Unsubstantiated Theorem: They really didn't need a miracle to keep the lamps burning for 8 days...they could have just squeezed out a latke. :lol:

Posted Image....See our banners in the ZionFire.com Gallery
Online Profile Quote Post Goto Top
Member Avatar
Resident Rebbi

One of the very special aspects of this particular "minor" feast is that it is probably the most public of all the celebrations in the Jewish year! Passover is to be celebrated in a family setting, primarily. That has changed a bit to try and make it more of a teaching opportunity, but the design was at the family level. Tabernacles was also primarily a family oriented feast, but it also comes with the encouragement to go up to Jerusalem to celebrate it in larger family groups. Atonement is celebrated as a congregational event. Most of these things are pretty much cloaked, but the instruction for Hannukkah seems to have been that the Hannukkah menorah or hannukiah was to be lit and placed in the doorway or window so that the light could be seen as a public testimony to the miracles that HaShem had wrought.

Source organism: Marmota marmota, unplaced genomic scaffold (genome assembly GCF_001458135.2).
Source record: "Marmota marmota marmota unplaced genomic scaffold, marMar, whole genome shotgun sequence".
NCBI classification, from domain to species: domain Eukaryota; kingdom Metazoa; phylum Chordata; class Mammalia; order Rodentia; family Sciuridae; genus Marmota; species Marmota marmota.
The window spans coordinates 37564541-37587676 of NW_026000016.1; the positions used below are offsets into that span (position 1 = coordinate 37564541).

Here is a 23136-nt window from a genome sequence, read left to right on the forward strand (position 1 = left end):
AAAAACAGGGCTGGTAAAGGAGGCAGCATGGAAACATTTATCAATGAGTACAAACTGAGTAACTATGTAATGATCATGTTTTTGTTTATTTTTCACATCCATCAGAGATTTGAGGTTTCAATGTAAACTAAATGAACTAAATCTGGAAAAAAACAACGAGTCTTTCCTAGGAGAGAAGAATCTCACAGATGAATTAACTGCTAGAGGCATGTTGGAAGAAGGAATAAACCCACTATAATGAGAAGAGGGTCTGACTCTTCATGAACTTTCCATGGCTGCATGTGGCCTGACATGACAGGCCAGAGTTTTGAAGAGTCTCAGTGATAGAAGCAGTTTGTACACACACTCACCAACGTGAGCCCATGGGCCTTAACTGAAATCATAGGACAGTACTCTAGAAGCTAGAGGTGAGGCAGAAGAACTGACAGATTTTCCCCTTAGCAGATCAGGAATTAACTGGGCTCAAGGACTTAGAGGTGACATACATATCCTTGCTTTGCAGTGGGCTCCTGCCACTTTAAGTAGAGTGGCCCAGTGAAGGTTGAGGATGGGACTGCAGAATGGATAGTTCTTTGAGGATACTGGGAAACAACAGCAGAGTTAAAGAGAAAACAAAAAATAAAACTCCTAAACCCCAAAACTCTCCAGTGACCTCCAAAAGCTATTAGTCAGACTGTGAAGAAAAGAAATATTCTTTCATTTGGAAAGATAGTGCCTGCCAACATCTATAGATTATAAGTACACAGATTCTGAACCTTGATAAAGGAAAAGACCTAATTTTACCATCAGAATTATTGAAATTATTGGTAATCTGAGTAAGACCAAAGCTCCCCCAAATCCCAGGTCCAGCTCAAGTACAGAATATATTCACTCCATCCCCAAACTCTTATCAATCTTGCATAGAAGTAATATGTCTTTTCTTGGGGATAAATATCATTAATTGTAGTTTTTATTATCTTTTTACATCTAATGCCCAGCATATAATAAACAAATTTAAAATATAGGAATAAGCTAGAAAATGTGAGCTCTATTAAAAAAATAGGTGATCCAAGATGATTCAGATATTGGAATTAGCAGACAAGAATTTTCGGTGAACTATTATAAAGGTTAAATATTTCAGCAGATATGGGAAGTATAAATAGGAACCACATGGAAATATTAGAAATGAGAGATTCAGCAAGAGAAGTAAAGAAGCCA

There are some that refute the notion that December 25 was chosen in the 4th Century because it was a pagan festival. There are at least a few sources who think it was done to coincide with the Feast of Lights. As Helena shared above, Jesus came into the world to be our Light. Because He told us pretty plainly that we should let our light shine and not hide it in under a basket, there seems to be a parallel with the Hannukkah admonitions to make visible the Light, the Miracle in our midst. :hannukiah:

Offline Profile Quote Post Goto Top
1 user reading this topic (1 Guest and 0 Anonymous)
DealsFor.me - The best sales, coupons, and discounts for you
« Previous Topic · Jewish Roots · Next Topic »
Add Reply